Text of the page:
The obvious link here is for leadership coaches, but I would say that anyone looking at personal development should take this into consideration.

14.  Wake Up and Smell the Performance Gap.  The gap between the economic performance of nations and that of companies is growing wider every month, made worse by offshoring and advances in technology.  Yet both sides continue to play by the rules for a level field.  As a result, states overreach while companies harbor unrealistic expectations about what governments can do for them.
There are huge opportunities here for those with corporate experience and political minds.  We have massive change to affect between how our governments are run and how business is run.  Both could use a lot of help.

15.  The Avatar as Consumer.  Millions upon millions of people have created avatars, personalized representations of themselves that they use in an array of online environments.  These alternative selves represent a whole new set of "customers" that marketers can analyze, segment, and sell to-both in the virtual worlds in which avatars live an din the real worlds of their creators.
Wow, can you imagine being in the business of marketing to made up characters?  For those of you with vivid imaginations and distain for the hard, cold realities of life, this could be just the niche for you.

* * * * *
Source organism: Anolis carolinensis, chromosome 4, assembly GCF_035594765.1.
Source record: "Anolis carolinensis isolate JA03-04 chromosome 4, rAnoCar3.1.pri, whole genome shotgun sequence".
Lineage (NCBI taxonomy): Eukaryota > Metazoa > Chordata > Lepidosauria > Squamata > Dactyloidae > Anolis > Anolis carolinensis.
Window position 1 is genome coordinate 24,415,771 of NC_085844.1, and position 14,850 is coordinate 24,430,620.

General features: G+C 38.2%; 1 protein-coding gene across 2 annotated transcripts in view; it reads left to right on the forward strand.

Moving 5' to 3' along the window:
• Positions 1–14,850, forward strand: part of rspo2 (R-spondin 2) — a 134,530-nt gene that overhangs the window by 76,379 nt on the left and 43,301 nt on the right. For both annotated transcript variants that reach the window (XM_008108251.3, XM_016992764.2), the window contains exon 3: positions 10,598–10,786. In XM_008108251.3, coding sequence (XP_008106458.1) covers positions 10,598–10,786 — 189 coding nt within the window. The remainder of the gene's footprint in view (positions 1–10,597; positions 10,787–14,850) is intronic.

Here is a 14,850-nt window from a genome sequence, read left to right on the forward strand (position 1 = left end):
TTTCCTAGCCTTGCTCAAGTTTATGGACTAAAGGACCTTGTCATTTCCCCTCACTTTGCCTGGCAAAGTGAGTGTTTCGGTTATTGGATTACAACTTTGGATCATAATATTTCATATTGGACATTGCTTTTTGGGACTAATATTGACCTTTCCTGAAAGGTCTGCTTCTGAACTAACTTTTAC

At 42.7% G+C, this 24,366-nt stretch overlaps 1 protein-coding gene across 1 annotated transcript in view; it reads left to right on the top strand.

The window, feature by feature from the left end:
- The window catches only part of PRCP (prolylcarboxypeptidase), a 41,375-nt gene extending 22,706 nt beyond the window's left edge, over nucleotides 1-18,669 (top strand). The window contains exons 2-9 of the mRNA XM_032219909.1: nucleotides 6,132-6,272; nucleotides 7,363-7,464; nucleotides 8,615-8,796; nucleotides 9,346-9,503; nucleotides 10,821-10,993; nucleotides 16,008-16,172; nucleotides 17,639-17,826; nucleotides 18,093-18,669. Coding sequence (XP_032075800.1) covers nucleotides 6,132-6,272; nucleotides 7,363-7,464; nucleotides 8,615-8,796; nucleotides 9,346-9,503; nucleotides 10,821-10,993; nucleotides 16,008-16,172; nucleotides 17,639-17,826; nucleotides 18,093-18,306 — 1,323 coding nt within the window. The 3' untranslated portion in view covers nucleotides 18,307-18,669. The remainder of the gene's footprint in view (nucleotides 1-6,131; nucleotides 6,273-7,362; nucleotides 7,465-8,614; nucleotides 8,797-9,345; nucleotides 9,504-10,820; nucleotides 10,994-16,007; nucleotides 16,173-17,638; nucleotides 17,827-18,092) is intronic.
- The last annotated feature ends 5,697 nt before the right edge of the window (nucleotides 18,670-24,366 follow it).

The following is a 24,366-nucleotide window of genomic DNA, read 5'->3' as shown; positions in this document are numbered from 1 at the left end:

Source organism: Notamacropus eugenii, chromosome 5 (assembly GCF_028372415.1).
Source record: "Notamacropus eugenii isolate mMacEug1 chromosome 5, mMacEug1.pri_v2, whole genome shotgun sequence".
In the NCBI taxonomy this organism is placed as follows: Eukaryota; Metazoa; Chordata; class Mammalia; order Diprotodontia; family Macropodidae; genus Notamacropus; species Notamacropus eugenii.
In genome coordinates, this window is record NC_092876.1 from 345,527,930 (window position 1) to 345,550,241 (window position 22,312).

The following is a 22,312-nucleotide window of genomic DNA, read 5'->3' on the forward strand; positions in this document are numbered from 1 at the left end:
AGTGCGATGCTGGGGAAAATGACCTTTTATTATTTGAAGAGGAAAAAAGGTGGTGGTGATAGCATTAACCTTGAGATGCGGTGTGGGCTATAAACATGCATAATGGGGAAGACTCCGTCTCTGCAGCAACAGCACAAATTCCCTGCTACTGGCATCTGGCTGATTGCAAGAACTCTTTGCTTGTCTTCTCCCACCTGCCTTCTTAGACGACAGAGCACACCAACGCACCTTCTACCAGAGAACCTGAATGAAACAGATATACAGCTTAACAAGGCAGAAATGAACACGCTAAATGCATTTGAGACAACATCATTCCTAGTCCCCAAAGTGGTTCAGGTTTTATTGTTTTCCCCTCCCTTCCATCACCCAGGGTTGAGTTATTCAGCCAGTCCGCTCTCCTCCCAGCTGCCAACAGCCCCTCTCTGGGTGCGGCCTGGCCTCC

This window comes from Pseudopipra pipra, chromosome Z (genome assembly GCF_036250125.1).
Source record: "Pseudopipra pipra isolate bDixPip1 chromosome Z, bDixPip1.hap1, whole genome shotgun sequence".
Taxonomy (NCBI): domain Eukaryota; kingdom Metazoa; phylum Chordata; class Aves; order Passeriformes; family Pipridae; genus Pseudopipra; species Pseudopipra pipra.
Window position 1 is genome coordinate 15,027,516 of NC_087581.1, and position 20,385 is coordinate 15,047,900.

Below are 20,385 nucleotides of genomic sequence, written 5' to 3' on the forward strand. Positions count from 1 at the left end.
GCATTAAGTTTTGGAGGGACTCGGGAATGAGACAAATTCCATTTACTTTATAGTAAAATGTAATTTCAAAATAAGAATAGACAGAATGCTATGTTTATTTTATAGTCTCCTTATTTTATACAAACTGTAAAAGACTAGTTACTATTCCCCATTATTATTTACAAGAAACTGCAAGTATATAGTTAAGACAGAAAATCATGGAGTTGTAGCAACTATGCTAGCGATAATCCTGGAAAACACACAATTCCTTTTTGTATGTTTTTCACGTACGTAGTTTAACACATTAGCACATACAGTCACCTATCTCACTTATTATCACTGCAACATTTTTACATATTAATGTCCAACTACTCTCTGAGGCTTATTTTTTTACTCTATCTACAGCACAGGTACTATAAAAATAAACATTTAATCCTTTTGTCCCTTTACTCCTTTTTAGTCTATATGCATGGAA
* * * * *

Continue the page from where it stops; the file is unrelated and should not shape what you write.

16.  Befriending the Private Label.  In a variety of categories, including cellular phones, financial services, and packaged goods, suppliers are helping their retail customers become competitors through the retailers’ use of their own branded products.  This stimulates more than just low-price competition:  Many private-label brands created and supported by large manufacturers are of equal or superior value to the manufacturers’ regular brands.
The entire supply chain of product development will be impacted by this, as well as marketing brains, sales gurus and advertisers.

17.  A Critical Mass for the Long Term.  Hounded by pressure for short-term results, companies often find it touch to make the long-term decisions that are best for them.  But while many CEOs fear bucking the status quo alone, a group of vanguard companies hopes, through its collective strength, to change the market’s orientation for good.